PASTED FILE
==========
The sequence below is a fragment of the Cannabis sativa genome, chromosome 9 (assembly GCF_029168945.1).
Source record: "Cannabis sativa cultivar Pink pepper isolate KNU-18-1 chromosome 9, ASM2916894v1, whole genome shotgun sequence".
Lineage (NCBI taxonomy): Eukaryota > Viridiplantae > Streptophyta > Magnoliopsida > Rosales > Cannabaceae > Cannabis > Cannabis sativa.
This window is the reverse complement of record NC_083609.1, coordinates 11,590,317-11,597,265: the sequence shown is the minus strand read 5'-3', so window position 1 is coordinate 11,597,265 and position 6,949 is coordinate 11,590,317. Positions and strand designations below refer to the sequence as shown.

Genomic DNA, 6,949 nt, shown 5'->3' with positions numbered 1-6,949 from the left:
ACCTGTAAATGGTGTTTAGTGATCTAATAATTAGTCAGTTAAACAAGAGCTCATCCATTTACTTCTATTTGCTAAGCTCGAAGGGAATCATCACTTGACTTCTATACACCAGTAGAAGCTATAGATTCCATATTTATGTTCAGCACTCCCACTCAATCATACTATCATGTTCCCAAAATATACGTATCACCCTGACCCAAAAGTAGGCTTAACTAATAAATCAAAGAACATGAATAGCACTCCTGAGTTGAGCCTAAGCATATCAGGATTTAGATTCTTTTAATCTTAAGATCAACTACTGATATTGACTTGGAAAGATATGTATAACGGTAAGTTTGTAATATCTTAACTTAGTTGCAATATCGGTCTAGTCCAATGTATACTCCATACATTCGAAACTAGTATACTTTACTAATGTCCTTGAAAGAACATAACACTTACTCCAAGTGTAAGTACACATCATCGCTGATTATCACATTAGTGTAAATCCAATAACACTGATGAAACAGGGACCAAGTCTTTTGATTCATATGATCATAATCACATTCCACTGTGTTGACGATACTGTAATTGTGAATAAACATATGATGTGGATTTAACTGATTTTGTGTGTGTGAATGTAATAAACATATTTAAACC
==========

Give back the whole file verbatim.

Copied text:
The sequence below is a fragment of the Cannabis sativa genome, chromosome 9 (assembly GCF_029168945.1).
Source record: "Cannabis sativa cultivar Pink pepper isolate KNU-18-1 chromosome 9, ASM2916894v1, whole genome shotgun sequence".
Lineage (NCBI taxonomy): Eukaryota > Viridiplantae > Streptophyta > Magnoliopsida > Rosales > Cannabaceae > Cannabis > Cannabis sativa.
This window is the reverse complement of record NC_083609.1, coordinates 11,590,317-11,597,265: the sequence shown is the minus strand read 5'-3', so window position 1 is coordinate 11,597,265 and position 6,949 is coordinate 11,590,317. Positions and strand designations below refer to the sequence as shown.

Genomic DNA, 6,949 nt, shown 5'->3' with positions numbered 1-6,949 from the left:
ACCTGTAAATGGTGTTTAGTGATCTAATAATTAGTCAGTTAAACAAGAGCTCATCCATTTACTTCTATTTGCTAAGCTCGAAGGGAATCATCACTTGACTTCTATACACCAGTAGAAGCTATAGATTCCATATTTATGTTCAGCACTCCCACTCAATCATACTATCATGTTCCCAAAATATACGTATCACCCTGACCCAAAAGTAGGCTTAACTAATAAATCAAAGAACATGAATAGCACTCCTGAGTTGAGCCTAAGCATATCAGGATTTAGATTCTTTTAATCTTAAGATCAACTACTGATATTGACTTGGAAAGATATGTATAACGGTAAGTTTGTAATATCTTAACTTAGTTGCAATATCGGTCTAGTCCAATGTATACTCCATACATTCGAAACTAGTATACTTTACTAATGTCCTTGAAAGAACATAACACTTACTCCAAGTGTAAGTACACATCATCGCTGATTATCACATTAGTGTAAATCCAATAACACTGATGAAACAGGGACCAAGTCTTTTGATTCATATGATCATAATCACATTCCACTGTGTTGACGATACTGTAATTGTGAATAAACATATGATGTGGATTTAACTGATTTTGTGTGTGTGAATGTAATAAACATATTTAAACC